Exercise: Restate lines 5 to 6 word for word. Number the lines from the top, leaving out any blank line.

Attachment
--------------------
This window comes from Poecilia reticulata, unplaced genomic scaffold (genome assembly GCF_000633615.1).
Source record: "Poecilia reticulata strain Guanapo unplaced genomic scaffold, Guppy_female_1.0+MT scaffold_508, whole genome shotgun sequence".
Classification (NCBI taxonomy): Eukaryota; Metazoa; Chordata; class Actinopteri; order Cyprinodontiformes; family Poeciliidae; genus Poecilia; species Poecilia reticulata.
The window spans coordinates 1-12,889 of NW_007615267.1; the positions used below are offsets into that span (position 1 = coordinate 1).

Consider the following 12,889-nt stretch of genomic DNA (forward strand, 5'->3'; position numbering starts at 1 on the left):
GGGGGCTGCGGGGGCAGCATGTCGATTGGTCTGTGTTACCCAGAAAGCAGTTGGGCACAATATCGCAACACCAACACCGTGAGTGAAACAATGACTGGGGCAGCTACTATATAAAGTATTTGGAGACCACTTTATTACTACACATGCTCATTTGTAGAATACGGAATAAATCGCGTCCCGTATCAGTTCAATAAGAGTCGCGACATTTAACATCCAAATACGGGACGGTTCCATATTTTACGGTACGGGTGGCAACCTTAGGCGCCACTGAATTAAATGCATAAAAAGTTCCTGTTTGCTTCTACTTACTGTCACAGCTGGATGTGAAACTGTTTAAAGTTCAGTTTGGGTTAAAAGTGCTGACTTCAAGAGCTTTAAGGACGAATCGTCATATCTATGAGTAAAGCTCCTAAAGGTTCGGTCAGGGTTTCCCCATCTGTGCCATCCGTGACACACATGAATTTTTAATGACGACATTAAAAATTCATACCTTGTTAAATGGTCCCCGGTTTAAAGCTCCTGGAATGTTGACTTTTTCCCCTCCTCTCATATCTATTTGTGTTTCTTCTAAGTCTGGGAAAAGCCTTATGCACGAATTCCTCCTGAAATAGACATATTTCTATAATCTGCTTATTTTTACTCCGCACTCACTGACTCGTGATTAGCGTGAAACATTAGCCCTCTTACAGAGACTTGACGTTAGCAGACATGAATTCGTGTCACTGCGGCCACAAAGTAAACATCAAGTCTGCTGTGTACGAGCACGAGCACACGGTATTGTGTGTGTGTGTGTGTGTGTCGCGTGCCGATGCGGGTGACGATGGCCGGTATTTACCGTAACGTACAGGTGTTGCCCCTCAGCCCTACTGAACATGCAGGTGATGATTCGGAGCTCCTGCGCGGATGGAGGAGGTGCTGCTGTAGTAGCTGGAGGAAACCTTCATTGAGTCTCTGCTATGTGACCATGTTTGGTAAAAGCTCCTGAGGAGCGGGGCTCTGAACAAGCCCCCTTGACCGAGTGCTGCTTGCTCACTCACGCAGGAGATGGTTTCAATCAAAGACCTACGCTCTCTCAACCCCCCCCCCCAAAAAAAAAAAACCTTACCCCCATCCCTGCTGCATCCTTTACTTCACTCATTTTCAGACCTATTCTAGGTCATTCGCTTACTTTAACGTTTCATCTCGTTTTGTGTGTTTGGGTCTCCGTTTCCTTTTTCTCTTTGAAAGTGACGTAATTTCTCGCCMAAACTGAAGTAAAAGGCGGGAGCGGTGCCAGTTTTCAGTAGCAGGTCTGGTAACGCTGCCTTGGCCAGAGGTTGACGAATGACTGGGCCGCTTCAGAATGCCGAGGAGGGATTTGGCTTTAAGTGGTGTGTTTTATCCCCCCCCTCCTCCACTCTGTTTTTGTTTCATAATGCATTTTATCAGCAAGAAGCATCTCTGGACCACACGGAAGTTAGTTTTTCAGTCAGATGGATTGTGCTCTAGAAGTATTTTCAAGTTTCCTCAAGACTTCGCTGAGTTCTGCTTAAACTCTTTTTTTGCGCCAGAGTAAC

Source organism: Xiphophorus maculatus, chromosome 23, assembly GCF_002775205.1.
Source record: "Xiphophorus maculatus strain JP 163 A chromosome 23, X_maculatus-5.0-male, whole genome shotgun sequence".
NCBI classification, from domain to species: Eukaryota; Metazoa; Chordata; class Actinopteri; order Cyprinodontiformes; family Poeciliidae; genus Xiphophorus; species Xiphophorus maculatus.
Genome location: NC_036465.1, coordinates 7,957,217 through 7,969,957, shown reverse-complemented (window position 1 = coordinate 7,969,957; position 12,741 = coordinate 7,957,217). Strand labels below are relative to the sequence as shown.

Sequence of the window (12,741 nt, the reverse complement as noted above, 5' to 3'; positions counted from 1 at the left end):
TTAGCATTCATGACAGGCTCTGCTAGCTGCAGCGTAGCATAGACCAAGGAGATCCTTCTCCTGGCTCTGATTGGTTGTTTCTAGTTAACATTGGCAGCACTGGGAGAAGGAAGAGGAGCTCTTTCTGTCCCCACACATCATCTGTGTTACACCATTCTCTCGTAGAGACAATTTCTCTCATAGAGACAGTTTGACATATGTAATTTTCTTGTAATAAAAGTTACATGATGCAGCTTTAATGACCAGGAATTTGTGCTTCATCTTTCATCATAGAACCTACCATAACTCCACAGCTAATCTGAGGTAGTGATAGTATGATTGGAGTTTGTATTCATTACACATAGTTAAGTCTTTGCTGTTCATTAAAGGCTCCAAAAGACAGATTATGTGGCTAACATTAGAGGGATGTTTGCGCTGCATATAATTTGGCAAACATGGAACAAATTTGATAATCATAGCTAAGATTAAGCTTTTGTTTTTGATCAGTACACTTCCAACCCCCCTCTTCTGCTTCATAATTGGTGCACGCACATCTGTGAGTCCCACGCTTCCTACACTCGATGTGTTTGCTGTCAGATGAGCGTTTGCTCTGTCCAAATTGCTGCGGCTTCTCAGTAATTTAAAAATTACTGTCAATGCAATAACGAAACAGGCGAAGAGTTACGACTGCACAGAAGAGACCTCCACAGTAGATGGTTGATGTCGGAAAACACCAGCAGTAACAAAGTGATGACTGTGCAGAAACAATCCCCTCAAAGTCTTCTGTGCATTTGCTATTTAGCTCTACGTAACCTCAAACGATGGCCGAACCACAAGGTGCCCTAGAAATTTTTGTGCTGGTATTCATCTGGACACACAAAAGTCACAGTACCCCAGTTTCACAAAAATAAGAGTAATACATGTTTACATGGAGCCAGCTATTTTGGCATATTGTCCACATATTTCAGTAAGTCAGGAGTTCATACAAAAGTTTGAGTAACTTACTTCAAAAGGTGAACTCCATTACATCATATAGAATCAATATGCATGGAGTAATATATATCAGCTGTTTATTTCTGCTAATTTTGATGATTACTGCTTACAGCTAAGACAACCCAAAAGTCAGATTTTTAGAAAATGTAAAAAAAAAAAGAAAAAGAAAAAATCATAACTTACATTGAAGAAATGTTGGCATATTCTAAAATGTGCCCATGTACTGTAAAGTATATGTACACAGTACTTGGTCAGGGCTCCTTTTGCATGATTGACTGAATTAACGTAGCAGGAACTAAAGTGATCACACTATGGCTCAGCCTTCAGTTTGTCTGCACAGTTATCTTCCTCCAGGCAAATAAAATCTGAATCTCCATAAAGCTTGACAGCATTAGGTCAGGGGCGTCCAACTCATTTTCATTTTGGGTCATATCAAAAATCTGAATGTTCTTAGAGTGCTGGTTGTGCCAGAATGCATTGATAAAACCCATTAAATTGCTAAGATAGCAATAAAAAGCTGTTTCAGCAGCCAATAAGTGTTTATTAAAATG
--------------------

Consider the following 12,889-nt stretch of genomic DNA (forward strand, 5'->3'; position numbering starts at 1 on the left):
GGGGGCTGCGGGGGCAGCATGTCGATTGGTCTGTGTTACCCAGAAAGCAGTTGGGCACAATATCGCAACACCAACACCGTGAGTGAAACAATGACTGGGGCAGCTACTATATAAAGTATTTGGAGACCACTTTATTACTACACATGCTCATTTGTAGAATACGGAATAAATCGCGTCCCGTATCAGTTCAATAAGAGTCGCGACATTTAACATCCAAATACGGGACGGTTCCATATTTTACGGTACGGGTGGCAACCTTAGGCGCCACTGAATTAAATGCATAAAAAGTTCCTGTTTGCTTCTACTTACTGTCACAGCTGGATGTGAAACTGTTTAAAGTTCAGTTTGGGTTAAAAGTGCTGACTTCAAGAGCTTTAAGGACGAATCGTCATATCTATGAGTAAAGCTCCTAAAGGTTCGGTCAGGGTTTCCCCATCTGTGCCATCCGTGACACACATGAATTTTTAATGACGACATTAAAAATTCATACCTTGTTAAATGGTCCCCGGTTTAAAGCTCCTGGAATGTTGACTTTTTCCCCTCCTCTCATATCTATTTGTGTTTCTTCTAAGTCTGGGAAAAGCCTTATGCACGAATTCCTCCTGAAATAGACATATTTCTATAATCTGCTTATTTTTACTCCGCACTCACTGACTCGTGATTAGCGTGAAACATTAGCCCTCTTACAGAGACTTGACGTTAGCAGACATGAATTCGTGTCACTGCGGCCACAAAGTAAACATCAAGTCTGCTGTGTACGAGCACGAGCACACGGTATTGTGTGTGTGTGTGTGTGTGTCGCGTGCCGATGCGGGTGACGATGGCCGGTATTTACCGTAACGTACAGGTGTTGCCCCTCAGCCCTACTGAACATGCAGGTGATGATTCGGAGCTCCTGCGCGGATGGAGGAGGTGCTGCTGTAGTAGCTGGAGGAAACCTTCATTGAGTCTCTGCTATGTGACCATGTTTGGTAAAAGCTCCTGAGGAGCGGGGCTCTGAACAAGCCCCCTTGACCGAGTGCTGCTTGCTCACTCACGCAGGAGATGGTTTCAATCAAAGACCTACGCTCTCTCAACCCCCCCCCCCAAAAAAAAAAAACCTTACCCCCATCCCTGCTGCATCCTTTACTTCACTCATTTTCAGACCTATTCTAGGTCATTCGCTTACTTTAACGTTTCATCTCGTTTTGTGTGTTTGGGTCTCCGTTTCCTTTTTCTCTTTGAAAGTGACGTAATTTCTCGCCMAAACTGAAGTAAAAGGCGGGAGCGGTGCCAGTTTTCAGTAGCAGGTCTGGTAACGCTGCCTTGGCCAGAGGTTGACGAATGACTGGGCCGCTTCAGAATGCCGAGGAGGGATTTGGCTTTAAGTGGTGTGTTTTATCCCCCCCCTCCTCCACTCTGTTTTTGTTTCATAATGCATTTTATCAGCAAGAAGCATCTCTGGACCACACGGAAGTTAGTTTTTCAGTCAGATGGATTGTGCTCTAGAAGTATTTTCAAGTTTCCTCAAGACTTCGCTGAGTTCTGCTTAAACTCTTTTTTTGCGCCAGAGTAAC